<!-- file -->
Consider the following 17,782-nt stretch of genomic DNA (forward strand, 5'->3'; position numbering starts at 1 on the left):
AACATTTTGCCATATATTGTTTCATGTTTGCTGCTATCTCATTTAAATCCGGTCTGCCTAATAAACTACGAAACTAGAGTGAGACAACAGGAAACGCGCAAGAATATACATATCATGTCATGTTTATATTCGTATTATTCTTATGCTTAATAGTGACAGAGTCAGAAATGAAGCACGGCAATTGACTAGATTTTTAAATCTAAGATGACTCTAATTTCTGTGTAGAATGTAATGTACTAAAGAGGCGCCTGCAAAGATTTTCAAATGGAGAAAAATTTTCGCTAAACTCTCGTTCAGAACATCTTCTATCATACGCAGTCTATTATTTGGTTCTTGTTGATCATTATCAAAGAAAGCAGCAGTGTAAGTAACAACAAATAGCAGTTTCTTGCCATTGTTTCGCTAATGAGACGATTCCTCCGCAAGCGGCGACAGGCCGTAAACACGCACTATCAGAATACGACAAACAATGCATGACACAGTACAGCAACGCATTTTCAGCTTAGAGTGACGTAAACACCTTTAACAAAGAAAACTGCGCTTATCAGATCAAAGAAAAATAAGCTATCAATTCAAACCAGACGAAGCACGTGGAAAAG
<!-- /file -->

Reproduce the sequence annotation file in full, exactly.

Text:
Consider the following 17,782-nt stretch of genomic DNA (forward strand, 5'->3'; position numbering starts at 1 on the left):
AACATTTTGCCATATATTGTTTCATGTTTGCTGCTATCTCATTTAAATCCGGTCTGCCTAATAAACTACGAAACTAGAGTGAGACAACAGGAAACGCGCAAGAATATACATATCATGTCATGTTTATATTCGTATTATTCTTATGCTTAATAGTGACAGAGTCAGAAATGAAGCACGGCAATTGACTAGATTTTTAAATCTAAGATGACTCTAATTTCTGTGTAGAATGTAATGTACTAAAGAGGCGCCTGCAAAGATTTTCAAATGGAGAAAAATTTTCGCTAAACTCTCGTTCAGAACATCTTCTATCATACGCAGTCTATTATTTGGTTCTTGTTGATCATTATCAAAGAAAGCAGCAGTGTAAGTAACAACAAATAGCAGTTTCTTGCCATTGTTTCGCTAATGAGACGATTCCTCCGCAAGCGGCGACAGGCCGTAAACACGCACTATCAGAATACGACAAACAATGCATGACACAGTACAGCAACGCATTTTCAGCTTAGAGTGACGTAAACACCTTTAACAAAGAAAACTGCGCTTATCAGATCAAAGAAAAATAAGCTATCAATTCAAACCAGACGAAGCACGTGGAAAAG